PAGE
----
An oft recurring theme on the HUMANE EXPOSURES blog is the effect of parenting and environment on the early development of children. Studies of runaways and incarcerated juveniles show a correlation between those early years and the eventual path that the child takes as an adult.
Think of how frequently the topic of abuse or a neglect-ridden childhood comes up in court and in the studies of repeat offenders. Consider the personal narratives of the homeless and how much of a recurring theme these issues are in their plight.
Narvaez, who will present her findings at a conference in early October, conducted three separate studies. The first compared parenting practices in the U.S. and China. Another followed a large sample of children of teen mothers who were involved in a child abuse–prevention project, and compared outcomes of various types of early parenting practices. The third examined how parents of 3-year-olds behaved toward their children.
So we have a nice broad base to start from, that’s good. The variety of studies does give us confidence about the veracity of the findings. Szalavitz writes:
All three studies suggested the same thing: children who are shown more affection early in life reap big benefits. Researchers found that kids who were held more by their parents, whose cries received quick responses in infancy and who were disciplined without corporal punishment were more empathic — that is, they were better able to understand the minds of others — later in life.
Later in the column, Narvaez neatly sums up the findings:
‘What’s been studied most is responsivity,’ [Narvaez] says, referring to the way parents respond to their babies and act accordingly, for example, noticing when they are about to cry and reacting appropriately to subtle positive and negative signals about what they want. ‘[Responsivity] is clearly linked with moral development. It helps foster an agreeable personality, early conscience development and greater prosocial behavior.”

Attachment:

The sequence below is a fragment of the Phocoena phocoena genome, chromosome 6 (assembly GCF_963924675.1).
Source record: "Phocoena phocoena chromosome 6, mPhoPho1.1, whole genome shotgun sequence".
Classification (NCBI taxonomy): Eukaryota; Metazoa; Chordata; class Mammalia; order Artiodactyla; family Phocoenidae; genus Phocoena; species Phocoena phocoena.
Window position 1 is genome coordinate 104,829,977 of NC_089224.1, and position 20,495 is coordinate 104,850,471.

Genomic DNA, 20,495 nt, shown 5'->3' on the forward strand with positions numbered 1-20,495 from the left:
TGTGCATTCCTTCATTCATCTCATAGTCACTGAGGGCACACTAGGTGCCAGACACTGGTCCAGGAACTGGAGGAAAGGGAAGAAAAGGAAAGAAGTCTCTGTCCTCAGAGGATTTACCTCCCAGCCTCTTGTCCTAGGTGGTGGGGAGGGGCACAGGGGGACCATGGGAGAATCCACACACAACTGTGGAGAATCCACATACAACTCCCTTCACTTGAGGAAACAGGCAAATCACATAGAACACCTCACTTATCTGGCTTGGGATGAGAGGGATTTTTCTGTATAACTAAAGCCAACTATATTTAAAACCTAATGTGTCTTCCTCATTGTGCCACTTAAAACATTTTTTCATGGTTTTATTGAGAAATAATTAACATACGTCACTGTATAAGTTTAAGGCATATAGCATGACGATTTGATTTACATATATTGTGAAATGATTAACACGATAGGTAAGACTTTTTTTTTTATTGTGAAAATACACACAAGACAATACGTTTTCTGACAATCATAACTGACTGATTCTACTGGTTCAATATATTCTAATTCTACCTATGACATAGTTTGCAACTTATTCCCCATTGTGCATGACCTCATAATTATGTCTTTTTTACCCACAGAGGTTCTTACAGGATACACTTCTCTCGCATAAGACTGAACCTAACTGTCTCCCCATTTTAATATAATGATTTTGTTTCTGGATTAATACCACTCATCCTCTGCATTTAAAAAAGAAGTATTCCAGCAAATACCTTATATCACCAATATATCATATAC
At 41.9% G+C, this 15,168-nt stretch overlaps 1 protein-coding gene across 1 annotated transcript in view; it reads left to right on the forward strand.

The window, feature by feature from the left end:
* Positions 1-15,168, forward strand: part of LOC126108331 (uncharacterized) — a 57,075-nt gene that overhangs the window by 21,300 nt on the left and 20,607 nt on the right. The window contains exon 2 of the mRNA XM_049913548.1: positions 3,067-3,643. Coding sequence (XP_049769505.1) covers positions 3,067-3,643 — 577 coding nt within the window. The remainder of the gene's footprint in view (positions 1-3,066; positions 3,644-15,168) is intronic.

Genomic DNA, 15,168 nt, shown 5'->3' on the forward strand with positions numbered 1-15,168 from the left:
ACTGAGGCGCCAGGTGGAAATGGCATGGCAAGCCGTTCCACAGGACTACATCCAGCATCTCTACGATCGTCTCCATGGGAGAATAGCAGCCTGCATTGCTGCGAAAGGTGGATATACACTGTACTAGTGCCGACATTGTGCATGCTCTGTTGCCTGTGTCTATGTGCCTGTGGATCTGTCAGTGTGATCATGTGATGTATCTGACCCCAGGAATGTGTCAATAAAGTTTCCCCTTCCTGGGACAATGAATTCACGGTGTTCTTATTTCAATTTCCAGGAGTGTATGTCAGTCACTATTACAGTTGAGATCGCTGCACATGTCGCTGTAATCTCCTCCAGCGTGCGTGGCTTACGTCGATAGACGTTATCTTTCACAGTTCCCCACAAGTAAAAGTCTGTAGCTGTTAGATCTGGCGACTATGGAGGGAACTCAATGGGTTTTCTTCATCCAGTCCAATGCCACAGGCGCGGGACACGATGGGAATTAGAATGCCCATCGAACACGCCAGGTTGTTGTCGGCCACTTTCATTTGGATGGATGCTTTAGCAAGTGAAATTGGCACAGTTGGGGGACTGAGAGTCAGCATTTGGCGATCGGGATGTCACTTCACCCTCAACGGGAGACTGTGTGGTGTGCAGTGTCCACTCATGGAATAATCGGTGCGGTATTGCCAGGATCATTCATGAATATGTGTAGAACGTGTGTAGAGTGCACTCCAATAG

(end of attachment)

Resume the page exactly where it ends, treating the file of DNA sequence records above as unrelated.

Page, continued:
Even behavioral research on rats bears this out. Rats raised by neglectful mothers tend to be not as fast, smart, or social as their more doted-on counterparts.
Research like this is highly important. If we are ever to cure the society’s ills, we need to know where our efforts need to be applied. Work like this confirms our already existent ideas about how crucial early development is when looked at in the context of its impact on later life.
We would also advise checking out more work by Maia Szalavitz. She is a journalist who covers health, science and public policy. She is a co-author, with leading child trauma expert Bruce D. Perry, M.D., Ph.D., of Born for Love: Why Empathy is Essential– and Endangered, (Morrow, 2010). They previously co-authored The Boy Who Was Raised as a Dog and Other Stories from a Child Psychiatrist’s Notebook: What Traumatized Children Can Teach Us About Loss, Love and Healing (Basic, 2007). Her work in the field of journalism runs the gamut from The New York Times and The Washington Post to New Scientist and O, The Oprah Magazine, among other major publications.
Source: “No Such Thing as Too Much Love: ‘Spoiled’ Babies Grow Up to Be Smarter, Kinder Kids,” Time Magazine, Healthland, 09/29/10
Image by apdk, used under its Creative Commons license.
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